Doyle Dane Bernbach, New York
"I warn you against believing that advertising is a science." -- Bill Bernbach
After Bill Bernbach's death in October 1982, Harper's told its readers he "probably had a greater impact on American culture than any of the distinguished writers and artists who have appeared in the pages of Harper's during the past 133 years." Sixteen years later, Bernbach's impact continues undiminished. And today he emerges as No. 1 on Advertising Age's 20th century honor roll of advertising's most influential people.
Was it only yesterday that a "new" Volkswagen Beetle campaign appeared, one that proudly recalls its Bernbach lineage? Talked to advertising's creative stars lately? Or their mentors? It is still, "Bernbach, Bernbach, Bernbach." His influence is alive and well and ready to help lead the industry through the 21st century.
"Rules are what the artist breaks; the memorable never emerged from a formula." -- Bill Bernbach
As the single most influential creative force in advertising's history, Bernbach served as an inspiring father figure to some of advertising's most brilliant talents. His copywriters and art directors lived for his approval, competed to make his blue eyes sparkle, to produce work that would earn a Bernbachian smile. "What did Bill think?" was the question his Doyle Dane Bernbach people and clients would ask when new work was shown. Bernbach ruled.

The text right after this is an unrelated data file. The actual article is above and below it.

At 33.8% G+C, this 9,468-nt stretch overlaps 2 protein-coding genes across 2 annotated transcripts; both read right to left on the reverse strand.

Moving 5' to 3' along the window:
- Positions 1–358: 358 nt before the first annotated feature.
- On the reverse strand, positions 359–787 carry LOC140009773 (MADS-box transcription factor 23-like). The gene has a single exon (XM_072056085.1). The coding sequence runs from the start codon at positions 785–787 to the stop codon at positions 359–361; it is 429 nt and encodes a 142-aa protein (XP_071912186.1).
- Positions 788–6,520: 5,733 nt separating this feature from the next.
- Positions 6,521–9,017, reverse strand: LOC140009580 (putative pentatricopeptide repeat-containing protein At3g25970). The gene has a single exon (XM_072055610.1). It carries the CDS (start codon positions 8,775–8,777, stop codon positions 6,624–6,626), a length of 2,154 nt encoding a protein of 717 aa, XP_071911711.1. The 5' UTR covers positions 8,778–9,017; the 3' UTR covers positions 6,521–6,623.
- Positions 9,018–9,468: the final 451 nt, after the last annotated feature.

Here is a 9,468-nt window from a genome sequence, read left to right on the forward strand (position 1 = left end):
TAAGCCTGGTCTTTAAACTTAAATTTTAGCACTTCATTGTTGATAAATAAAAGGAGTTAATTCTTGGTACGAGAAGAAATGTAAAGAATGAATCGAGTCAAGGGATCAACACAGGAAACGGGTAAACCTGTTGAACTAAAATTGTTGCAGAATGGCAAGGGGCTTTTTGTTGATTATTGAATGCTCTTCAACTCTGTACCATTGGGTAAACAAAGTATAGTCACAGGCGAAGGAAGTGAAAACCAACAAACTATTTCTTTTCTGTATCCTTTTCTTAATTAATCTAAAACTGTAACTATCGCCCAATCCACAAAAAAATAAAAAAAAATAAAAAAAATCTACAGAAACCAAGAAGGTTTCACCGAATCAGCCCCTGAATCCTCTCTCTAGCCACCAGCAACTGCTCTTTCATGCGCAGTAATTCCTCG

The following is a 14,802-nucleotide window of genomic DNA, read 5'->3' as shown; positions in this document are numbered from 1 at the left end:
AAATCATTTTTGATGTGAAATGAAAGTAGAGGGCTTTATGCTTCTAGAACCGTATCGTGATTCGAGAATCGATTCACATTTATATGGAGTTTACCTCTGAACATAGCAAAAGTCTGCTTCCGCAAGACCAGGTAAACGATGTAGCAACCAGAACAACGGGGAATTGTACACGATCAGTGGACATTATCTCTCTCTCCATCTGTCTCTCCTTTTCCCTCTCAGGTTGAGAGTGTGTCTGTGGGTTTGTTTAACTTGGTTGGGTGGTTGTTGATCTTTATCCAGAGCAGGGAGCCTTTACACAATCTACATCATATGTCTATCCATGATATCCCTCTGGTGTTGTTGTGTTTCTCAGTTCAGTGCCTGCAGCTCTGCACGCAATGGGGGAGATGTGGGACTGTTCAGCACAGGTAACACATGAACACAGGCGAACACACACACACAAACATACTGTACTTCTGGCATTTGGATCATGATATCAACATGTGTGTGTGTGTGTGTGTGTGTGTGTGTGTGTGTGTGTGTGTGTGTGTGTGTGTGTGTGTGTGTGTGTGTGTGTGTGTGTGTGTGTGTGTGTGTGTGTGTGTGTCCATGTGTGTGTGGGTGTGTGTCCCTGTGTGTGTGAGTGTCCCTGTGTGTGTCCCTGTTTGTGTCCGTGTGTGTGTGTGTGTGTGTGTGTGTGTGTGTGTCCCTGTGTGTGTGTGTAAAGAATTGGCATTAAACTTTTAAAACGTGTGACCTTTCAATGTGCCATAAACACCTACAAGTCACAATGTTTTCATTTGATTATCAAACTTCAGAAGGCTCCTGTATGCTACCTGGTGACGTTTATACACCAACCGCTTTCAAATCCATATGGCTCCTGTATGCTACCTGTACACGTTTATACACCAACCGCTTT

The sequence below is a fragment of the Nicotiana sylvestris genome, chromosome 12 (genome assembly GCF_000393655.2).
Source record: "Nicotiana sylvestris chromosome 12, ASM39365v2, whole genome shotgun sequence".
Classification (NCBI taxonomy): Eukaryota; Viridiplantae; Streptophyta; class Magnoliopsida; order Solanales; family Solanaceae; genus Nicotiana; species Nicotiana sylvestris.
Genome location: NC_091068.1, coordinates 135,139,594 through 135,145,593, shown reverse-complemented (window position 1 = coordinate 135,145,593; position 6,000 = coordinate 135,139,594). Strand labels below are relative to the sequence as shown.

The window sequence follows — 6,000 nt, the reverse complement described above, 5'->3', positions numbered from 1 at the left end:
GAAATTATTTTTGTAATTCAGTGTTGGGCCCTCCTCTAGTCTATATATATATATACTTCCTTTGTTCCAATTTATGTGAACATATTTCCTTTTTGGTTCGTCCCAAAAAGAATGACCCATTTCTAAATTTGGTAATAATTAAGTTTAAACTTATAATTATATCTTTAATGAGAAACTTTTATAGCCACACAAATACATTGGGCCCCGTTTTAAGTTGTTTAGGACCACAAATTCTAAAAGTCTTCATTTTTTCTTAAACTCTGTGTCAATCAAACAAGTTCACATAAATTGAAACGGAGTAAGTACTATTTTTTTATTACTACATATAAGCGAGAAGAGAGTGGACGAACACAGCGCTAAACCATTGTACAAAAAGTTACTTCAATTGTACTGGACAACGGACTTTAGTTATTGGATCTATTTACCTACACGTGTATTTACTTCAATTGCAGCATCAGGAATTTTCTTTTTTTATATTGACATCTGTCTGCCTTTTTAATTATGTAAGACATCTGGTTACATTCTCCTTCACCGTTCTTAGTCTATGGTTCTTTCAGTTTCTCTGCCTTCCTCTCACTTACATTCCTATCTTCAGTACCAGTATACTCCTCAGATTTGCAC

From June 1949, when DDB opened its doors, until leukemia claimed him, Bernbach "edited" with inspired assurance, with arrogance ("You can't do this job if you're not arrogant," he said), with an open door, but without tantrum spikes. He had devised his art-copy team concept at Grey Advertising and brought to DDB a low-key, focused and dedicated management style that produced, along with pride, brilliant campaigns. The work endeared itself without resorting to advertising's cutesy-poo gimmickry or cuddly icons.
Bernbach, a conservative in his dress and manner -- some considered him a "square" surrounded by a world of hip -- would focus instead on richly empathic adult, fresh and relevant ideas. Unpretentious ideas. And the craftmanship would always be beautiful, as close to perfect as humanly possible. While examining an already short block of copy, Bernbach might say, "Make it a half-line shorter." He would toss off a headline and ask one of his creative stars to write "all the little words." It was UBA: the University of Bernbach Advertising.
"Advertising doesn't create a product advantage. It can only convey it." -- Bill Bernbach